Shaun Taylor is continuing the legacy of a long line of kai whakairo (carvers) whose ancient knowledge becomes art through his chisels.
Whakatāne-raised but with a Ngāti Paoa and Ngāti Toa Rangatira whakapapa, Taylor sees it as a responsibility to preserve the tradition taught to him by his forebears.
"Being able to be a part of the whakapapa of whakairo is a huge privilege.
"To be taught by my kaiako, who was taught by his kaiako, who was taught by their kaiako, who was taught by their kaiako," he says.
"If you can understand that you'll see that it's an honour to be taught this and to do this mahi."
Taylor balances his Toi Paematua (Diploma in Māori Art) study at Te Wānanga o Aotearoa with his role as a corporal in the New Zealand Army.
He hopes to one day complete his degree in Māori art and pass the knowledge onto others.
He also plans to start his own carving school which would emphasise the use of te reo rangatira me ōna tikanga and provide an introduction to te ao Māori and a pathway for students to learn more about themselves.
"I consider Whakatāne my home and I plan to go back there and carve there and teach carving there one day - that's the long-term goal.
"I'd really like to do that. I know there are a lot of young men there who have huge potential art wise, but they don't have that many opportunities to express themselves through whakairo or arts in general, so I think it'd be a huge thing."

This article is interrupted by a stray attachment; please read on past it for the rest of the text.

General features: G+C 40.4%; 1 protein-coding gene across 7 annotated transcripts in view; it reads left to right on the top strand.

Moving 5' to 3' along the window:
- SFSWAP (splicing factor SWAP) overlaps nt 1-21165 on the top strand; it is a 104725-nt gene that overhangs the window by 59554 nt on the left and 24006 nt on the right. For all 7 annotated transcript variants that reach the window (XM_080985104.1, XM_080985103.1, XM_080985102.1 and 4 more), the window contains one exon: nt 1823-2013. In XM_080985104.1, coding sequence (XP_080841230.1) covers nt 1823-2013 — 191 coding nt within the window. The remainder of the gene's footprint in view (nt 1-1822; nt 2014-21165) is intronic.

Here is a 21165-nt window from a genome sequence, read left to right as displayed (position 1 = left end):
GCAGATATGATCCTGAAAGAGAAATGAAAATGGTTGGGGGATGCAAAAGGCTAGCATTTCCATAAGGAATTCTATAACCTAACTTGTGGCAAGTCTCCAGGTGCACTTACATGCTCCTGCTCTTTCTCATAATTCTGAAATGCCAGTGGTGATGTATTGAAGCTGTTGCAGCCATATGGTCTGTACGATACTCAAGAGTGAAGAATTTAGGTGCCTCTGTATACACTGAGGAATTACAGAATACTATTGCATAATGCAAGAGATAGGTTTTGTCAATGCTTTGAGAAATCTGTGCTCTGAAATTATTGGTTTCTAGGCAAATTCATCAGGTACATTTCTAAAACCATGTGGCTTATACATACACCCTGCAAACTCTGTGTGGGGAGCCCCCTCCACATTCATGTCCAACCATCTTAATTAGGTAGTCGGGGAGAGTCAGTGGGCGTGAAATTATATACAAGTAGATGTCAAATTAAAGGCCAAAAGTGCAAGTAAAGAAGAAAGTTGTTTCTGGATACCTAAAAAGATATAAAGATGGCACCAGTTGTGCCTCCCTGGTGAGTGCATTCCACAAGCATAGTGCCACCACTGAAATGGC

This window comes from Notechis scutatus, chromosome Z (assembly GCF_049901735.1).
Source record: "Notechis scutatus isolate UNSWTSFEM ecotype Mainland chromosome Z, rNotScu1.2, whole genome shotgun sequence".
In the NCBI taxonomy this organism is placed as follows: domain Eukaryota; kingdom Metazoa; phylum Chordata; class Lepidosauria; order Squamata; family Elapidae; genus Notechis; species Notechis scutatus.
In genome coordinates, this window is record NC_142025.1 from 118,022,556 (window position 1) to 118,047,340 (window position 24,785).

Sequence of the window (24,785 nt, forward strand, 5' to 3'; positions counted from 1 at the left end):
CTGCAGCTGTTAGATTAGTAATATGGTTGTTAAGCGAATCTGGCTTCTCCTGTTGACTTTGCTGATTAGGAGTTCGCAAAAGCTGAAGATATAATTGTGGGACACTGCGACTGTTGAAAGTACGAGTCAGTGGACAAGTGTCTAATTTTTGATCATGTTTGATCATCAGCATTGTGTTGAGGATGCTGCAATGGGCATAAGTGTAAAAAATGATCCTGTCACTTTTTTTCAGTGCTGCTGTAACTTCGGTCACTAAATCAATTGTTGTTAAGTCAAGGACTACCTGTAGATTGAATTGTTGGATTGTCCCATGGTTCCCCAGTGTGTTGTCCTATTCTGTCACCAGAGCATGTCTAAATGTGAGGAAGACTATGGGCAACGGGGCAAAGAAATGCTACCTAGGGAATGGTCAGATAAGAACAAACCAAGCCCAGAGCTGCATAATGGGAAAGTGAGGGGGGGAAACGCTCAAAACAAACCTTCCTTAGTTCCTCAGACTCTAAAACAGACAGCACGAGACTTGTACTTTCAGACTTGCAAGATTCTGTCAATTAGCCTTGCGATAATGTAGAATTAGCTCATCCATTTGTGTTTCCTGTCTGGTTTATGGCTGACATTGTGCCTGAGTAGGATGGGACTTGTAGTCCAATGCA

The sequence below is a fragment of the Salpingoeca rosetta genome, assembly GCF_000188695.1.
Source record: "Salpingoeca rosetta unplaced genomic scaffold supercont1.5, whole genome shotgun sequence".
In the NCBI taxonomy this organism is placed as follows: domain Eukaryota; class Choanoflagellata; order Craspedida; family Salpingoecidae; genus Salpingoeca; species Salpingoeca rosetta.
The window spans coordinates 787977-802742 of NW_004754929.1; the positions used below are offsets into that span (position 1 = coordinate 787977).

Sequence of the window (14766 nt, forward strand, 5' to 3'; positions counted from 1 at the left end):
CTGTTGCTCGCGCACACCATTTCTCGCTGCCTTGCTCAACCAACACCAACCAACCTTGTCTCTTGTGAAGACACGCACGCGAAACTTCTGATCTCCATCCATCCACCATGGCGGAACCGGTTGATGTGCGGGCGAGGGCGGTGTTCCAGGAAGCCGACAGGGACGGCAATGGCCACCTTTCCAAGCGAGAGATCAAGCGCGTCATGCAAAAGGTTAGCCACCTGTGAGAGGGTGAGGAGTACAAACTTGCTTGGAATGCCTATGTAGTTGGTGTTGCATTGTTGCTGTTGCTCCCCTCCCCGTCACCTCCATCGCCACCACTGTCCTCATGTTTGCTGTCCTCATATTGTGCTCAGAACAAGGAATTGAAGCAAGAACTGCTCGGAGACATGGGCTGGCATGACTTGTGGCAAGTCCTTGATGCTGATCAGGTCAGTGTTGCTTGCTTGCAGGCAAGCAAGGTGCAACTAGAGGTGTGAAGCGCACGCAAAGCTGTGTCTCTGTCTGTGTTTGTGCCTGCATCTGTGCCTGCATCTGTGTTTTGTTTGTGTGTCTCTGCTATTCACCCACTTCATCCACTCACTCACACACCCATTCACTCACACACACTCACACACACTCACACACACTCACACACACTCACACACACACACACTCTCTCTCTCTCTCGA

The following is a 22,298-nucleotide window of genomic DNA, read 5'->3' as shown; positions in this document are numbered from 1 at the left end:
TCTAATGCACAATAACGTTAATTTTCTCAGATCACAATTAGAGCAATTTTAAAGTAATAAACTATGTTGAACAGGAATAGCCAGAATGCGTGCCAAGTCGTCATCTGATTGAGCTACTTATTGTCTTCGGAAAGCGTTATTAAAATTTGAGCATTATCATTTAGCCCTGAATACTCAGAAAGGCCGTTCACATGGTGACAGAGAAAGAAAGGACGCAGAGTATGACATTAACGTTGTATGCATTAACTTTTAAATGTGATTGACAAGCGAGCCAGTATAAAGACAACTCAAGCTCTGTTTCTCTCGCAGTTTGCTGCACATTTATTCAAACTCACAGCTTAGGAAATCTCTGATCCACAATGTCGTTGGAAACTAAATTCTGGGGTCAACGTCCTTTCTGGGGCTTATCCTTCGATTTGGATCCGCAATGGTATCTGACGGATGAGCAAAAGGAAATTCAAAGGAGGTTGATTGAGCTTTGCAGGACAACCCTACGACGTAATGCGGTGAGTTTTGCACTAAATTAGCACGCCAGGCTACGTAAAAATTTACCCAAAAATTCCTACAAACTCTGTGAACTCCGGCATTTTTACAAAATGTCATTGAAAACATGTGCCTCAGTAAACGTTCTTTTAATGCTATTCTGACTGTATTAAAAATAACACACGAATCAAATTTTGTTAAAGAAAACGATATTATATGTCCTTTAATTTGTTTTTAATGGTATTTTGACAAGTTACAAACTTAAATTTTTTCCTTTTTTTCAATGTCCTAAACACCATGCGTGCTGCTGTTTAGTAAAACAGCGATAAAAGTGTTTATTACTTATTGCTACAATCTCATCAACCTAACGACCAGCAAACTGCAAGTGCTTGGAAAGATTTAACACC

While Taylor's mastery of his craft is evolving, it almost never began until his te reo Māori kaiako suggested he take a look at a toi Māori (Māori art) exhibition in 2017.
"I had always been tutū [mischievous] since I was a little boy, drawing on everything and I had always had an interest in Māori design.
"My kaiako knew I was passionate about toi Māori so I went to an exhibition here in 2017. I saw whakairo [carving] and I was absolutely sold on it there and then.
"I signed up for the whakairo class on the spot.
"There was a wairua (feeling) there that attracted me and I wanted to be a part of and I thought there and then 'this is me'.
"Now I'm carving every day, it's a big part of my life. Studying or not studying I'll be carving."
Taylor's carving skill and passion for whakairo was recognised when he was awarded the Mike Watson Memorial Award from the Aotearoa Scholarship Trust.
The trust has paid more than $600,000 to scholarship recipients, all of whom are Te Wānanga o Aotearoa students, who have demonstrated a commitment to educational success - and a desire to give back to their communities.
"It (the scholarship) helped me hugely as it took a lot of pressure off me in having to find that pūtea [money]."
"I would have done it regardless but it was a huge pressure and worry lifted off my shoulders and that of my whānau, not having to scramble to find pūtea to do it.
"Even though we would have found a way we were very grateful to have received this."